Fletcher and the Caterpillar: Julia Rawlinson and Tiphanie Beeke
This is an uplifting picture book and part of a seasonal series about an inquisitive fox called Fletcher, suitable for very young children. In this story that can be enjoyed as a standalone, Fletcher meets a preoccupied, stripy caterpillar and observes its journey through life, until it turns into the most glorious, vibrant butterfly. I loved the golden shimmer on the final page! This is an ideal book for children to learn about life-cycles and seasons, as they enjoy their own discoveries in the world around them. Its beauty lies in its apparent simplicity. Through his actions and attitude, Fletcher shows young children how to formulate questions and nurture nature, showing respect for non-human life.
I was delighted to spot other layers of meaning in this familiar story, and educators might consider teasing out discussions on loss, change, responsibility and friendship. Fletcher learns that we can and should forge connections with those who may be different to us. Also, sometimes, we must accept others’ decisions, even if they are not entirely to our liking. Fletcher has to let the caterpillar do ‘what caterpillars like to do’, and even ends up protecting it with his paw, which I thought was a lovely touch by illustrator Tiphanie Beeke. How important it is for young children to learn such things through story!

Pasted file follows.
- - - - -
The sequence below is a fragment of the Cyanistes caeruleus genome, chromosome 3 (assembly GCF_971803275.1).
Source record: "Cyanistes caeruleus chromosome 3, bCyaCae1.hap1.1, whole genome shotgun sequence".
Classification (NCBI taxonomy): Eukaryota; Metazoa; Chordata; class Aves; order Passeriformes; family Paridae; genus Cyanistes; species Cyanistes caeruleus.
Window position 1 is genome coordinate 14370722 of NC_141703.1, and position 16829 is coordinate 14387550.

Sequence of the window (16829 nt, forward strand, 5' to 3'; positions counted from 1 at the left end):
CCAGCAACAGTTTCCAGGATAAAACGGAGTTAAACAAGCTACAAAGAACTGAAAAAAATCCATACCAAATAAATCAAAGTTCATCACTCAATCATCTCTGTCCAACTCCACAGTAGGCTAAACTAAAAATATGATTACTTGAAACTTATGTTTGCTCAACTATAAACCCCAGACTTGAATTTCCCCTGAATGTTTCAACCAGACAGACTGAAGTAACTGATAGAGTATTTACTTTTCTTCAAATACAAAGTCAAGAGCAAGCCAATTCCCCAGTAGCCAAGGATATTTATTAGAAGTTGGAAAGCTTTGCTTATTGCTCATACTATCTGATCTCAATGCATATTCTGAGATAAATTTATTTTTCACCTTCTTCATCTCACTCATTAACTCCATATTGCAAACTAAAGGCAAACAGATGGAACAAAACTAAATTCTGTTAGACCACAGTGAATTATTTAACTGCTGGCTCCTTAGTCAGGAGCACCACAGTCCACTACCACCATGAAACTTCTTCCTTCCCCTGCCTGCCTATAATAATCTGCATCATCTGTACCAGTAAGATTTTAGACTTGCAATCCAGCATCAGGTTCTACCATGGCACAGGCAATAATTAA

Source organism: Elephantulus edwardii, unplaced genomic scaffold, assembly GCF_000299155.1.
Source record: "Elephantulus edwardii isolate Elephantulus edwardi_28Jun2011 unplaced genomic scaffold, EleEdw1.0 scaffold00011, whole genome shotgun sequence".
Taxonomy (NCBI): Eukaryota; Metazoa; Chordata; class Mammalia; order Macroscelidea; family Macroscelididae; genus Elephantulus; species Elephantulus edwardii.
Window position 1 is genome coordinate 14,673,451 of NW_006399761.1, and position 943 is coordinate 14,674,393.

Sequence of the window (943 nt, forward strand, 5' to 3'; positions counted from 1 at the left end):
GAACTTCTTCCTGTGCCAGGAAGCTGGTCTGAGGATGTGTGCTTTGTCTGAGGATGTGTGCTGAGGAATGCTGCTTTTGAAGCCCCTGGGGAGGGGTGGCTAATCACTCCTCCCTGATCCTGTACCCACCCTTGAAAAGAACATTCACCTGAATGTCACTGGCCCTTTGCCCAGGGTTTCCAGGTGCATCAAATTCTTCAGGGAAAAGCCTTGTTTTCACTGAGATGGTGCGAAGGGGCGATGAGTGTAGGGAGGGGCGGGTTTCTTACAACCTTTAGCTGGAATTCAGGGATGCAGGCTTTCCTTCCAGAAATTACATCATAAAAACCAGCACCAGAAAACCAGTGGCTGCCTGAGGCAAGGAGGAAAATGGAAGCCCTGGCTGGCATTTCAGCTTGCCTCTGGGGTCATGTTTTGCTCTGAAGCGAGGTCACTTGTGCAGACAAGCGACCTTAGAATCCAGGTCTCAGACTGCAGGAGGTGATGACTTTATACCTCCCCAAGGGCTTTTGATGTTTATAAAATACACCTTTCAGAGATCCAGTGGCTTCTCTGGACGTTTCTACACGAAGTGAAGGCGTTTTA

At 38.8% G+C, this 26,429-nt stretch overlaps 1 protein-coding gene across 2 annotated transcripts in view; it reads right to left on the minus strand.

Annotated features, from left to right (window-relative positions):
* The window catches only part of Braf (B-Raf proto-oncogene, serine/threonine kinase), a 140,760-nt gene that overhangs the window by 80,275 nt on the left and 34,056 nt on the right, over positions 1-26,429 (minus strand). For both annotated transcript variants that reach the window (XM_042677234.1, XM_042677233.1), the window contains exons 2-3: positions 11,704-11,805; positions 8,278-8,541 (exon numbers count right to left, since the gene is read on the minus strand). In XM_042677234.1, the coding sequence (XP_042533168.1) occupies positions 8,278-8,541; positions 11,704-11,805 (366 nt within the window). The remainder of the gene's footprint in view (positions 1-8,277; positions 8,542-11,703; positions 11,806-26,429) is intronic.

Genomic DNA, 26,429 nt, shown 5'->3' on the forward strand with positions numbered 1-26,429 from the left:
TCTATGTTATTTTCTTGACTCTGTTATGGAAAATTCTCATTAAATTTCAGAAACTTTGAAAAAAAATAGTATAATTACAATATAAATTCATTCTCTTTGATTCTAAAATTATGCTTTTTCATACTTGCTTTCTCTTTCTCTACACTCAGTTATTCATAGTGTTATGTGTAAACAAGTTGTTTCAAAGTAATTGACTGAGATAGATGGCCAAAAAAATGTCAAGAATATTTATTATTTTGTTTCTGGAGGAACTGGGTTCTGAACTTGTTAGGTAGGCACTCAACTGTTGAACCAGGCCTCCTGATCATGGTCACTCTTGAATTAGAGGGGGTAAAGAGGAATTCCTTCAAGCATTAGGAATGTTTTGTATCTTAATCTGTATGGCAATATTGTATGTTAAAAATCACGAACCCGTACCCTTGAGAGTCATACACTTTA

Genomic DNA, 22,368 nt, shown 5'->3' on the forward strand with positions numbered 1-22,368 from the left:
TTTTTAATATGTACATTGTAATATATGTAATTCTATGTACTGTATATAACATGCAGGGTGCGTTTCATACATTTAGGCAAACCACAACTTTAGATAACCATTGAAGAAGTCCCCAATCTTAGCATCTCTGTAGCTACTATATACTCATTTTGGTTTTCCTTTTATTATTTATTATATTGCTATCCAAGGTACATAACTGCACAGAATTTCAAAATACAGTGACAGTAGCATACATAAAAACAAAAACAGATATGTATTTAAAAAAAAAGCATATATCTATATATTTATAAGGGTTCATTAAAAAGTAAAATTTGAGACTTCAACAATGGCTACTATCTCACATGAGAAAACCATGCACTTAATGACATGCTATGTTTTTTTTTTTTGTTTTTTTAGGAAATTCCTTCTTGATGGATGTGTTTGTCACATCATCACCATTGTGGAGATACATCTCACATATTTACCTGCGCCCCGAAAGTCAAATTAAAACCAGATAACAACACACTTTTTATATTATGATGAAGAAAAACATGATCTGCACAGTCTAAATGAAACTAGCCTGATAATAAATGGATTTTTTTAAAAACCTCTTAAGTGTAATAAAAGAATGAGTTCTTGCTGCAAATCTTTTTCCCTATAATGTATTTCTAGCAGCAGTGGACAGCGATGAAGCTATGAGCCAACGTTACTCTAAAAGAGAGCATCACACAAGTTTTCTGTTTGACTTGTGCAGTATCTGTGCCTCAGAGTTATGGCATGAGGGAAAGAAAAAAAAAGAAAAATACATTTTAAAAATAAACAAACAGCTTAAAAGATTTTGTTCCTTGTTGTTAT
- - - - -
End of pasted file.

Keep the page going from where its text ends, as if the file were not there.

After sharing this book, I can see educators leading children outside to explore nature and make a trail of some of the story’s key features: twisting branches, buds, forest ferns, tree trunks, and maybe caterpillars and butterflies too! The language in this book is assured and lyrical ‘…trees were stretching in the sun’, ‘The rich earth turned to dust and the leaves hung heavy’ and ‘petals were unfurling’. In my view, such examples would inspire some wonderful drama and art.
It is evident that there is close collaboration between author and illustrator here. For example, one spread shows a beautiful depiction of dusk, painted in bruised purples and blues. This complements Julia Rawlinson’s words about Fletcher’s uncertainty and anxiety so well. When Fletcher accepts his new butterfly friend, we are treated to a ‘golden wood’, full of clarity and sunshine. Tiphanie Beeke has compared her illustrations to ‘the swish of curtains’ and this is accurate.
When I first saw the book, I was concerned that I might find inside a story made too familiar by other writers. I did not. Although there are strong echoes of Eric Carle’s classic, I feel that those children who know ‘The Very Hungry Caterpillar’ will enjoy being ‘in on the secret’ as they hear the words and see the chrysalis appear. And anyway, ‘Fletcher and the Caterpillar’ takes readers on a different pathway, allowing children to explore questions of identity, difference and the need to let everything be. This story is a warm celebration of outdoor learning for health and wellbeing. It provides a forum for rich discussion, provided that there is plenty of room for book talk and exploration of its fundamental themes.
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